Thesis - campus only access
Date of Award
Master of Science in Nursing (MSN)
Mary R. Hassett
Retention of registered nurses is affected by a number of factors including, but not limited to, the aging current workforce, differences in women’s career choices, and work environment (Texas Nurses Association, 2000). Dissatisfaction and turnover in an organization can be related to employee and supervisor relationships, as well as to the employee’s perception of the supervisor’s ability, benevolence, and integrity. An organization may determine the need for a proactive approach to prevent the loss of staff, and this may be accomplished by assessing the culture of the organization. / The level of knowledge regarding the impact of organizational culture on nurse retention is extremely limited, with no studies on retention and organizational culture/climate in the rural healthcare facilities. The purpose of this investigation was to develop a knowledge base regarding working conditions and staff nurse retention, and to describe and quantify potential relationships between a healthcare organizations’ working conditions and the retention of registered staff nurses. The significance of this investigation was demonstrated by an alarming shortage of nurses that ultimately will compromise patient care. / Dorothea Orem’s Philosophy of Self-Care (Orem, 2001) and Kanter’s Structural Theory of Power in Organizations (Kanter, 1993) were utilized to develop the theoretical framework of this investigation. Orem suggests that nurses not only see the person nursed but also themselves as embodied beings with numerous powers and capabilities. Kanter notes that people react rationally to situations, and when placed in situations that produce empowerment they will thrive. With empowerment, affective commitment to the organization occurs. / This investigation demonstrated a significant relationship between organizational culture and registered nurse retention in rural hospitals in a Midwestern state. The Conditions of Work Effectiveness Questionnaire (Laschinger, Finegan, & Shamian, 2001) was utilized in conjunction with the Organizational Commitment Questionnaire (Mowday, Steers, & Porter, 1979) and Brown’s Demographic Questionnaire (2002). / The descriptive data results revealed that of the registered nurse participants, (N=176; 53% return rate), 72.2% were very likely to be retained by their healthcare organizations. Additionally, a mean score of 65 on the Organizational Commitment Questionnaire indicated positive organizational commitment of the participants. Assessment of access to opportunity, information, support, resources and power were completed utilizing the Conditions of Work Effectiveness Questionnaire. Statistical analysis using Pearson’s Product Moment Correlation coefficient determined if a correlation existed between: (a) number of years employed by the organization with work effectiveness, predictive work effectiveness and overall work effectiveness, (b) work effectiveness and organizational commitment, (c) organizational commitment with predictive work effectiveness, overall work effectiveness and global work effectiveness, and (d) intent to be retained with work effectiveness, predictive work effectiveness, overall work effectiveness, global work effectiveness and organizational commitment. Statistically significant correlations were found to exist in all areas of analysis. Correlation between total work effectiveness and organizational commitment was statistically significant at the 0.05 (p<.05) level. All other correlations were statistically significant at the 0.01 (p<.01) level. Conclusions regarding organizational working conditions and the relationship with registered staff nurse retention were made and recommendations for further research were identified with a focus on nursing theory, practice, research and education.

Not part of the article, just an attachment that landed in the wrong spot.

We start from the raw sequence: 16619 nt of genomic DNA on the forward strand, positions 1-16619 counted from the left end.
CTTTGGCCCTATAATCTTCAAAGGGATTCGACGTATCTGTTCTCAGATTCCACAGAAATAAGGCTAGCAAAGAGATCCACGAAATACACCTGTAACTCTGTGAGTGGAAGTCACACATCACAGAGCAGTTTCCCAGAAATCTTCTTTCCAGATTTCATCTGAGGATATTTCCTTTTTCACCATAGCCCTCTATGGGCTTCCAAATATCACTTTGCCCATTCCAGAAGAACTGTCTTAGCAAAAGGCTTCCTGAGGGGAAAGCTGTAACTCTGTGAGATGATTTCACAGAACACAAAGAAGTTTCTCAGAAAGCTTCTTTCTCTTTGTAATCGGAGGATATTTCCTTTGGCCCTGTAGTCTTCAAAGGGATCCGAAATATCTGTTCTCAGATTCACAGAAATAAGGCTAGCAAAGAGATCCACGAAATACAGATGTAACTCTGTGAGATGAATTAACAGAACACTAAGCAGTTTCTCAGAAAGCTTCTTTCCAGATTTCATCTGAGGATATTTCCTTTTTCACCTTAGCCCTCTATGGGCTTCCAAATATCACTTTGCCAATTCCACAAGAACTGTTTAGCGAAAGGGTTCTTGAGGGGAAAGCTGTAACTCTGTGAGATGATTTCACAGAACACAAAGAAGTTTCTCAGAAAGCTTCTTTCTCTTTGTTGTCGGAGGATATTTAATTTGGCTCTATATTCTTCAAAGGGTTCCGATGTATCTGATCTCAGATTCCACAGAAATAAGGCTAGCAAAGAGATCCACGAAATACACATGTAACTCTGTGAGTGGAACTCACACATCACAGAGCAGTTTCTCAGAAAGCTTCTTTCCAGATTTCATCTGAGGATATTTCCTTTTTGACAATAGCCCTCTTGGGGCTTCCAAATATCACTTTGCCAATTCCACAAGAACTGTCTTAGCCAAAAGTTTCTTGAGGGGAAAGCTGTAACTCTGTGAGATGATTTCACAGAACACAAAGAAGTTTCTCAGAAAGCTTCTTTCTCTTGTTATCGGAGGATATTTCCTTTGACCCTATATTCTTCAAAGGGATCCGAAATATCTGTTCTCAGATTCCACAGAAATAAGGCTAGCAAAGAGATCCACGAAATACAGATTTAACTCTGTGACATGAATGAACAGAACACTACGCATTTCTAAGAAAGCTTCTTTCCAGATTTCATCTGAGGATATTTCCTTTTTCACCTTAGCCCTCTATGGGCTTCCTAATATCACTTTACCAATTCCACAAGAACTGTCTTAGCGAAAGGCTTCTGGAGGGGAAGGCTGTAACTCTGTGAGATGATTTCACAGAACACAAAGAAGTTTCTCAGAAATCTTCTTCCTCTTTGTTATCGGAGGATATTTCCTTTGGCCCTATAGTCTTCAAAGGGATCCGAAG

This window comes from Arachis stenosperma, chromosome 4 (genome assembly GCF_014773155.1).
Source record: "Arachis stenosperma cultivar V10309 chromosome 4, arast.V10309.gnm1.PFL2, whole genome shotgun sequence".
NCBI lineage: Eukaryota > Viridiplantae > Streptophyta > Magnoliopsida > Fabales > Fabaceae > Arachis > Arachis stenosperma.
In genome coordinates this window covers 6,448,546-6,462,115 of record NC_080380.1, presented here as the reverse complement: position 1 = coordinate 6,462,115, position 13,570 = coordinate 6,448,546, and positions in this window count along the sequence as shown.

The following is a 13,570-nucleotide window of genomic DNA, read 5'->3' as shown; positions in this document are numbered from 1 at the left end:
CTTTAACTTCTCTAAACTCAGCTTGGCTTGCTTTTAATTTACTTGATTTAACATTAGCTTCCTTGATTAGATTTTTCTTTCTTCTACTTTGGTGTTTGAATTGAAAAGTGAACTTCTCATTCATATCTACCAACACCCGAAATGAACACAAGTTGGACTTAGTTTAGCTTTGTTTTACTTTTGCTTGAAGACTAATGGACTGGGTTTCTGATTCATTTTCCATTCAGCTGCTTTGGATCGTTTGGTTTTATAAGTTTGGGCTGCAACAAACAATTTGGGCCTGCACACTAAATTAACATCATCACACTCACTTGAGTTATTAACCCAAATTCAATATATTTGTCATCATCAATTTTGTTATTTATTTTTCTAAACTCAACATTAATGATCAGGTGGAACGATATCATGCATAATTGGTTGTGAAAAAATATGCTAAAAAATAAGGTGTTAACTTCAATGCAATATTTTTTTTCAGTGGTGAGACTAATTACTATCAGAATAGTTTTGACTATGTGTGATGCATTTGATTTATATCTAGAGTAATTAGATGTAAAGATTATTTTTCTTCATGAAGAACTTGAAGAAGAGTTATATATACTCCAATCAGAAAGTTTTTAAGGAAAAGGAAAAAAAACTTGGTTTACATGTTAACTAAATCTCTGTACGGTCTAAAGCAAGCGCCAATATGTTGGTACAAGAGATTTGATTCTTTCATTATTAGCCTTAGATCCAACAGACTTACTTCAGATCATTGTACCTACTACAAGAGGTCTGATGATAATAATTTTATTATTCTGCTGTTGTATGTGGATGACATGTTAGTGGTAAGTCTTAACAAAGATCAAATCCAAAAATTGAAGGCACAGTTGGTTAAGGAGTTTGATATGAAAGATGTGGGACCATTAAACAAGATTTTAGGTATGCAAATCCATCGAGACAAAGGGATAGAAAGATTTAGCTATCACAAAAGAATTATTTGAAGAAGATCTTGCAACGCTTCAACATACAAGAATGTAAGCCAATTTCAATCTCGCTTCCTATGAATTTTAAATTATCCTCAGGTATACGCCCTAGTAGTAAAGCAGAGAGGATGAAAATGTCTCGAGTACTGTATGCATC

Brown, Rebecca A., "Working Conditions and Staff Nurse Retention in Rural Healthcare Organizations" (2003). Master's Theses. 2884.
Copyright 2003 Rebecca A. Brown